8. Utilities

This section covers a set of utilities shipped with prestans. These features are complimentary to API design but are not required for your application to function.

8.1. prestans.util.signature

@prestans.util.signature is a decorator that automatically castes each incoming parameter per handler to their right type. prestans.util.signature takes positional arguments of Python types that must match your handler signature.

@prestans.util.signature(self, int, int)
def get(self, band_id, album_id):
    ... do what you need here

We decided to take this approach to variable casting because it’s a per handler and environment specific decision. Our solution is designed to assist not assert.


This function is based upon Andrew Lee‘s blog post Faux function type signatures in Python

8.2. API Blueprint

prestans ships with a special built-in handler base that can produce a blueprint for your prestans API. Documentation is a developer’s nightmare, mostly because it’s difficult to think back and encapsulate all parts of your design (not to mention that it’s not the most exciting part of the job). However it’s one of the most important ingredients for success. Consumers are most interested in endpoints provided by your API and what each endpoint expects, e.g. data payloads, URL parameters, etc.

prestans ships with an inbuilt handler that inspects all of your application’s registered handlers, models, parameter sets, attribute filters and makes available a description in your chosen serialization format.

Presumeably you might to expose the blueprint to the public, and so you can leverage from all the other features of prestans (e.g authentication, throttling, caching) prestans requires you to implement a simple handler that:

  • extends from prestans.handlers.BlueprintHandler
  • implements the method to respond to an GET request (all other requests to blueprint handlers are supressed)
  • calls the create_blueprint method which returns a serializable dictionary
  • add the returned dictionary to the response

A sample implementation would look something like this:

import prestans.handlers

class APIBlueprintHandler(prestans.handlers.BlueprintHandler):

    def get(self):

        blueprint = self.create_blueprint()

        self.response.http_status = prestans.rest.STATUS.OK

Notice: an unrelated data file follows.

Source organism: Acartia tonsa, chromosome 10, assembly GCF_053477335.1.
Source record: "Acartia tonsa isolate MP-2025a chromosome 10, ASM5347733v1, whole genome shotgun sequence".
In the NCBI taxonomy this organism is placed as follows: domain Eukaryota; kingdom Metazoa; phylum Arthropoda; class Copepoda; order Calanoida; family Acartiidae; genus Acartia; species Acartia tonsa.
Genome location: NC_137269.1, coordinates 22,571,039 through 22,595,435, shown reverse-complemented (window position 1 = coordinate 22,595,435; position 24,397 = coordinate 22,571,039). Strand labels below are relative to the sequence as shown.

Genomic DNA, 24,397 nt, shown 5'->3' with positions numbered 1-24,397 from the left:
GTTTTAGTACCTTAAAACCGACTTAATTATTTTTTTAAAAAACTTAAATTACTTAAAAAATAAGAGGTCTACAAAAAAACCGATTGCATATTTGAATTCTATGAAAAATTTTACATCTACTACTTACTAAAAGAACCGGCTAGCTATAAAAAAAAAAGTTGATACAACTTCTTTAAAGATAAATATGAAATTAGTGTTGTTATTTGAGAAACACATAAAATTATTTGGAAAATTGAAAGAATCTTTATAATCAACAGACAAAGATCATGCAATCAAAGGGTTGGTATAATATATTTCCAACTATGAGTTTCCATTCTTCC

self.response.set_body_attribute("api", blueprint)

then map it as you would any other handler to a URL that you see fit, remember that this handler will be ignored from the API blueprint:

import prestans.rest

import pdemo.handlers
import pdemo.rest.handlers.album
import pdemo.rest.handlers.band
import pdemo.rest.handlers.track

api = prestans.rest.JSONRESTApplication(url_handler_map=[

    # Add the blueprint handler to /api/blueprint
    (r'/api/blueprint', pdemo.rest.handlers.APIBlueprintHandler),

    # Application handlers
    (r'/api/band', pdemo.rest.handlers.band.Collection),
    (r'/api/band/([0-9]+)', pdemo.rest.handlers.band.Entity),
    (r'/api/band/([0-9]+)/album', pdemo.rest.handlers.album.Collection),
    (r'/api/band/([0-9]+)/album/([0-9]+)/track', pdemo.rest.handlers.track.Collection)

], application_name="prestans-demo", debug=False)


If you are planning to make blueprints available on your live service, we seriously recommend using a caching mechanism. Blueprints introspect every handler, parameter set, model to produce it’s output and could prove to be computationally expensive.

Each auto generated blueprint:

  • Is grouped by Python package that contains your handlers, each module is the key in a dictionary.
  • Uses Python docstrings (PEP 257) to fetch descriptions on each handler class and method.
  • Includes information on supported handler methods, Parameter Sets, Models, Attribute Filters, constraints of each attribute.